Pencils – gotta’ love ’em. “But people don’t use pencils much anymore, with email, texting,” you say. “The pencil is quickly dwindling away.”
Ah, maybe so, but the pencil skirt is here to stay!
The pencil skirt – such a staple of women’s fashion! A pencil skirt is a slim-fitting skirt with a straight, narrow cut (long and lean like a pencil). Generally, a true pencil skirt has a hem that falls to, or just below the knee, and is tailored for a close fit. A pencil skirt, when hugging a feminine figure, appears long, elegant and slinky!
Pencil skirts look great from the front and the back. Let’s get real…pencil skirts exude sex appeal!
Pencil Skirt Fun Fact: The slim, narrow shape of a pencil skirt can restrict the movement of the wearer, so pencil skirts often have a slit at the back, or at the sides. When walking in a pencil skirt, you have to take small steps so as not to fall down. Hey, fashion is easy on the eyes, but not always easy to pull off!
Not sure what to wear? May I suggest a pencil?
Pencil Skirt Fashion Tip: When wearing a pencil, frilly blouses look feminine and pretty, but I prefer a tighter, more body hugging top. There is something about the symmetrical lines of the straight up and down, body clinging look that shows glamour. A form-fitted top with a pencil skirt hugs in all the right places and shows off an hour glass figure!
Some classic shoes for wearing with a pencil skirt are pumps or high stilettos. These shoes always glam up an outfit. If you are dressed in a more casual pencil skirt, flat shoes add a youthful appearance that gives a throw back look to the 1960s. Want to go preppy? Slip your feet into a grand pair of loafers!
Who said pencils are just for writing?
Pencil Skirt Fun Fact: The French designer Christian Dior introduced the classic modern pencil skirt in the late 1940s. Narrow fitting skirts have a long history in western fashion. The predecessor to the pencil skirt is the hobble skirt, a pre-World War I fad inspired by the Ballets Russes.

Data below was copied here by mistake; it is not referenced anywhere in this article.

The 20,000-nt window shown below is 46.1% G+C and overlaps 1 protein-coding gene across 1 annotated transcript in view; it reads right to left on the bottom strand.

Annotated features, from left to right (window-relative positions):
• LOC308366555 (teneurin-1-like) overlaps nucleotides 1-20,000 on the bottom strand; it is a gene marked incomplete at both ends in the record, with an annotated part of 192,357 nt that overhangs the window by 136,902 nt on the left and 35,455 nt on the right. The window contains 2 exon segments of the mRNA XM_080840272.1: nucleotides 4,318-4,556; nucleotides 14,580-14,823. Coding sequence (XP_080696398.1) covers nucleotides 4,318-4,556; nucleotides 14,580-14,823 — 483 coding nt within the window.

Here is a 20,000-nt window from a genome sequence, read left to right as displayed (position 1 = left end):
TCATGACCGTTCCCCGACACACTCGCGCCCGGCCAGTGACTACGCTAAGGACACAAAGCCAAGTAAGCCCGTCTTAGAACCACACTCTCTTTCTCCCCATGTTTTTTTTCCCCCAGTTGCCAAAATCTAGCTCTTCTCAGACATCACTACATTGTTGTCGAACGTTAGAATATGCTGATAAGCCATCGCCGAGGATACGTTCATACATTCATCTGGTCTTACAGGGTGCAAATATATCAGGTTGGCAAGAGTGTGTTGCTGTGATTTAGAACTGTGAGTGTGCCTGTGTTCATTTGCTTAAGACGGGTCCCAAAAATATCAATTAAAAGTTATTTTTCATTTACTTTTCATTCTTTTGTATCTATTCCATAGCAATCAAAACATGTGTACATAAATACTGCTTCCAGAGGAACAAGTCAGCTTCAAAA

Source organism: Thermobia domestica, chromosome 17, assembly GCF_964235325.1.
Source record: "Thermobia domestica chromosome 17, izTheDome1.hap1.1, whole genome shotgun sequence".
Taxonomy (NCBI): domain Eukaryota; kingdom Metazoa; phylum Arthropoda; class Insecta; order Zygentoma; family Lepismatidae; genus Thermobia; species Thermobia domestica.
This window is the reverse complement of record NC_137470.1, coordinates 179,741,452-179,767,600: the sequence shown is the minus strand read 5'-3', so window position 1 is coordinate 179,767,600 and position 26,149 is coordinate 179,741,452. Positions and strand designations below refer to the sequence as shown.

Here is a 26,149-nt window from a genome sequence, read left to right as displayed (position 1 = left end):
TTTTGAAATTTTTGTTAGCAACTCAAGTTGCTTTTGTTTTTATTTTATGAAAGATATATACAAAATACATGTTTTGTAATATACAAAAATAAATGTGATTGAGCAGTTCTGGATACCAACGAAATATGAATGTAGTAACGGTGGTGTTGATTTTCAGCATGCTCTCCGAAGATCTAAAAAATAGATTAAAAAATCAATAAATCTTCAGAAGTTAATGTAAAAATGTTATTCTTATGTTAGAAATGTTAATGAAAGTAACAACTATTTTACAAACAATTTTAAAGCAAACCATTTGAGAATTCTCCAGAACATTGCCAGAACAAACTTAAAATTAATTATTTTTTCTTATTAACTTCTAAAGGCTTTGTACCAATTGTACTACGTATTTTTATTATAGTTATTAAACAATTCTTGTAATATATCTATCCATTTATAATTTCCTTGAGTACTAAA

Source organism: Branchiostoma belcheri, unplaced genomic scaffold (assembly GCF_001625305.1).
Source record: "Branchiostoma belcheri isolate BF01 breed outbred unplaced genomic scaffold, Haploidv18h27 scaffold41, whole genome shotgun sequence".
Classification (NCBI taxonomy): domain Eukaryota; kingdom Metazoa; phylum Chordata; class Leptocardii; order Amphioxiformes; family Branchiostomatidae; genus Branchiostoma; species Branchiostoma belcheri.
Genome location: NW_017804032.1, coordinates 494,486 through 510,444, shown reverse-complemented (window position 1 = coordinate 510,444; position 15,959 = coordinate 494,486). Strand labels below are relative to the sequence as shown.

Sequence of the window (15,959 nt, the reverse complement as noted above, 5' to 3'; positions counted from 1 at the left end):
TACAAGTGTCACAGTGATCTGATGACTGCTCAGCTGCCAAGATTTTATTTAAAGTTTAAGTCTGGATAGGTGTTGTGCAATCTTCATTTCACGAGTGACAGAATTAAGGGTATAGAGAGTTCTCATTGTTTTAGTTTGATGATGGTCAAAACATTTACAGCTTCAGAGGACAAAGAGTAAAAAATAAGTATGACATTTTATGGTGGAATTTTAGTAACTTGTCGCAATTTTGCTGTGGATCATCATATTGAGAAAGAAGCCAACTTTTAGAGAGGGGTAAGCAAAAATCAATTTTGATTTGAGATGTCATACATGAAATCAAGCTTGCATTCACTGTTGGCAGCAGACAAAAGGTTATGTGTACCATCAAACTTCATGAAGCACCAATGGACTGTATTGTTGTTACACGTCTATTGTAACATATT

Remember: A true pencil skirt seriously impedes walking, so hobble lightly so you don’t wobble and fall down. Baby steps…but they are worth it!
When wearing a pencil skirt take short strides, but the longer walk is worth the ride!
Fashion Tips for Wearing a Pencil Skirt Well:
- Move gracefully.
- Do not climb ladders or try to ride a bicycle.
- If your skirt doesn’t slit in the back or the sides, be careful bending over. You don’t want to rip the seam out of the back of the skirt.
- Pencil skirts, when worn with a nice blazer or shirt, make great office apparel.
- Pencil skirts make for perfect garments to wear in the wind. Generally, the skirt is too tight to be blown up. In fact, you’ll be lucky to be able to slink yourself out of it when it comes time to take the darling skirt off.
Pencil skirts, though covering your hips and thighs, sky rocket sex appeal sky high!
Pencil Skirt Fun Fact: A slit in the back or the sides of a skirt is often referred to as a vent or kick pleat!
Whether you’re walking the catwalk, walking down the street, or merely sitting, the pencil skirt is always fashion fitting!
Fashion Tip: If you’re sitting in a classroom wearing a pencil, and someone asks you if they can borrow your pencil, you may want to think twice. Unless the class is boring…you could really add some spice!
Still not sure what to wear? I stand by my suggestion of the pencil skirt!
As a fashion lover, I tip my hat to the miniskirt, the maxi skirt, and most all skirts in between. But the pencil, with its body hugging shape and its slinky appeal, takes the ribbon as the skirt queen!
You sly, sexy minx you!
Long and lean: the pencil!
Time to take that test? When wearing the pencil, you’ll always do your best.
Ace the fashion test: Wear the pencil!
Author Nancy Mangano is the author of two murder mystery novels, A Passion for Prying and Murder Can Be Messy. Nancy has blended her love of detective work and her lifelong relationship with fashion into her books. Visit Nancy on her author website http://www.nancymangano.com, her fashion/style/beauty/book blog http://www.passionforprying.wordpress.com, Twitter @nancymangano and her author Facebook fan page Nancy Mangano.